• We would be the ultimate case study for figuring out how to crack the car culture: LA Car culture is huge. Cracking it here would give the world invaluable guidance about how to crack it elsewhere.
  • Our cultural influence is international and momentous: From Hollywood, actors, movies, TV shows, tastemakers, Snapchat, YouTube stars, the world watches LA. They live our culture. This influence is only set to increase in the next decade as we decide how to react to new transportation technologies as well as prepare for the Olympics.



Biking/walking/transit is in the spotlight with a big worldwide push for cleaner, greener, and healthier cities and communities. It has momentum even in the notoriously car-centric LA:

  • Measure M: We voted for a huge new expansion of our public transportation lines with the passage of Measure M.
  • Measure M acceleration: With the Olympics being hosted here, these plans are looking to be accelerated.
  • Bike sharing: Metro launched an awesome bike-sharing network and they continue to expand.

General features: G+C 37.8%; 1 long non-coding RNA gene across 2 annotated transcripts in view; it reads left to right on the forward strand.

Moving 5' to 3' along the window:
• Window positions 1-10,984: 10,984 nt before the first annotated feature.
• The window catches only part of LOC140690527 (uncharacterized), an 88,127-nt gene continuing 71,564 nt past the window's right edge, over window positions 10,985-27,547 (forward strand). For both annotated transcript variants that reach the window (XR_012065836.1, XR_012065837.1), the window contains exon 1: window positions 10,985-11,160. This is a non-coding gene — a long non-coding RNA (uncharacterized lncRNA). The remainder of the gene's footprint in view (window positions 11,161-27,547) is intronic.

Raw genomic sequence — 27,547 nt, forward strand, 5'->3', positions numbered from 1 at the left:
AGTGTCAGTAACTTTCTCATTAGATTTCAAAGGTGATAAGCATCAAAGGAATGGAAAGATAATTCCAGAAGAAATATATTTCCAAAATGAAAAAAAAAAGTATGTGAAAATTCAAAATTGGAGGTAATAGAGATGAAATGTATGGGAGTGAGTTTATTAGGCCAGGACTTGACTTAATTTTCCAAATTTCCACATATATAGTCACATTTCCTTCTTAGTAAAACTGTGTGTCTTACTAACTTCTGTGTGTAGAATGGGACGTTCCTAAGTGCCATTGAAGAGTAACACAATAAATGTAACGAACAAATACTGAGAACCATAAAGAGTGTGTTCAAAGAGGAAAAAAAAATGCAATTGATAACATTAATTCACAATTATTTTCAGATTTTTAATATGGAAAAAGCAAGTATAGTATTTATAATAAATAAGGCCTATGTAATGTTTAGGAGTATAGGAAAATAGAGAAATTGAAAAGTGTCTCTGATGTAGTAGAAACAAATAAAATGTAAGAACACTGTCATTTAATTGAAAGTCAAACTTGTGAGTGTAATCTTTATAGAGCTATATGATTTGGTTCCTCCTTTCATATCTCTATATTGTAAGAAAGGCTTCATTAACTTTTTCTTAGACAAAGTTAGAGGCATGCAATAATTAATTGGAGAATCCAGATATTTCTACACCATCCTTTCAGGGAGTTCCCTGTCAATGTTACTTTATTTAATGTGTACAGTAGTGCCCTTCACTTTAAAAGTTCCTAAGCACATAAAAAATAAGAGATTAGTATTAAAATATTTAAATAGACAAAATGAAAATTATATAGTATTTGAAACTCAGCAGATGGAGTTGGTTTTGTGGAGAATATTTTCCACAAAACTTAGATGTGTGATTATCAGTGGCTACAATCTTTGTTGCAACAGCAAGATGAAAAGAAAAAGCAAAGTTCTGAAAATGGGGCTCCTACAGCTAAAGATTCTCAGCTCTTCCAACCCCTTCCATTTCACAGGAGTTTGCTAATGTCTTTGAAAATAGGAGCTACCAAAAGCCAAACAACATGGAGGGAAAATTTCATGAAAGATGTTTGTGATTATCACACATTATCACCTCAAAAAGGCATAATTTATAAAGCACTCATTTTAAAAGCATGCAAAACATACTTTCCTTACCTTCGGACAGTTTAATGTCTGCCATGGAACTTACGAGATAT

• Growth of private bike/scooter/e-wheel companies: Southern California has seen the birth of a host of new bike/scooter/e-wheel companies over the past few years such as URB-EBirdSondorsOneWheelOjO, Lithium CyclesPure Cycles, and so on!


For the most part, efforts at creating walkable and bikeable cities are new and susceptible to shifting political winds. Especially here in LA, politicians can easily get away with killing any bike infrastructure efforts with almost any excuse.

Here’s a sad example: the excuse that bike lanes are too much of a liability! Politicians in LA are now using their own incompetently designed bike infrastructure as an excuse for potential bike accidents. This is Trump level irrationality!

Although the walk/bike/transit is having a bit of a moment under the spotlight, there doesn’t seem to be the massive worldwide groundswell of support required to truly de-car our cities and planet and achieve this walkable/bikeable future.